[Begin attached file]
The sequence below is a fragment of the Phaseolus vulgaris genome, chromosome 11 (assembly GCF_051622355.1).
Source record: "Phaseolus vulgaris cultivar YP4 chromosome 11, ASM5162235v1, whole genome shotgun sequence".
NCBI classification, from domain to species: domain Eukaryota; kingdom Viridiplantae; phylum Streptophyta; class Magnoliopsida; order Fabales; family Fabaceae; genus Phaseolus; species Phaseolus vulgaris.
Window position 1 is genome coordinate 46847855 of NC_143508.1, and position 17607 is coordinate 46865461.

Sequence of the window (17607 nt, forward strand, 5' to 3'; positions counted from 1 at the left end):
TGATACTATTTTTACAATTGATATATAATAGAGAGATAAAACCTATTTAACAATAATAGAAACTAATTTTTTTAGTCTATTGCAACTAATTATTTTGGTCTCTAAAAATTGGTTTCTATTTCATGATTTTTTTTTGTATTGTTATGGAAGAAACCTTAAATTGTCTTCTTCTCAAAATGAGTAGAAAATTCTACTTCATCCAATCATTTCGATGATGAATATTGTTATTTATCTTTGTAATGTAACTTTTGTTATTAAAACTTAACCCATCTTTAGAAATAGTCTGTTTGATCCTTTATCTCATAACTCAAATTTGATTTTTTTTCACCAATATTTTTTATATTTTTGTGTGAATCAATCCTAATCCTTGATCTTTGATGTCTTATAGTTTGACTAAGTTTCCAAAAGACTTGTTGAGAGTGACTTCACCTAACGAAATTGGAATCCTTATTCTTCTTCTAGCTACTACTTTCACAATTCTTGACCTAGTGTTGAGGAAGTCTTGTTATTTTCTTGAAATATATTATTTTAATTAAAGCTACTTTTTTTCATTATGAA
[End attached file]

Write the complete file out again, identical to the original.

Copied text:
The sequence below is a fragment of the Phaseolus vulgaris genome, chromosome 11 (assembly GCF_051622355.1).
Source record: "Phaseolus vulgaris cultivar YP4 chromosome 11, ASM5162235v1, whole genome shotgun sequence".
NCBI classification, from domain to species: domain Eukaryota; kingdom Viridiplantae; phylum Streptophyta; class Magnoliopsida; order Fabales; family Fabaceae; genus Phaseolus; species Phaseolus vulgaris.
Window position 1 is genome coordinate 46847855 of NC_143508.1, and position 17607 is coordinate 46865461.

Sequence of the window (17607 nt, forward strand, 5' to 3'; positions counted from 1 at the left end):
TGATACTATTTTTACAATTGATATATAATAGAGAGATAAAACCTATTTAACAATAATAGAAACTAATTTTTTTAGTCTATTGCAACTAATTATTTTGGTCTCTAAAAATTGGTTTCTATTTCATGATTTTTTTTTGTATTGTTATGGAAGAAACCTTAAATTGTCTTCTTCTCAAAATGAGTAGAAAATTCTACTTCATCCAATCATTTCGATGATGAATATTGTTATTTATCTTTGTAATGTAACTTTTGTTATTAAAACTTAACCCATCTTTAGAAATAGTCTGTTTGATCCTTTATCTCATAACTCAAATTTGATTTTTTTTCACCAATATTTTTTATATTTTTGTGTGAATCAATCCTAATCCTTGATCTTTGATGTCTTATAGTTTGACTAAGTTTCCAAAAGACTTGTTGAGAGTGACTTCACCTAACGAAATTGGAATCCTTATTCTTCTTCTAGCTACTACTTTCACAATTCTTGACCTAGTGTTGAGGAAGTCTTGTTATTTTCTTGAAATATATTATTTTAATTAAAGCTACTTTTTTTCATTATGAA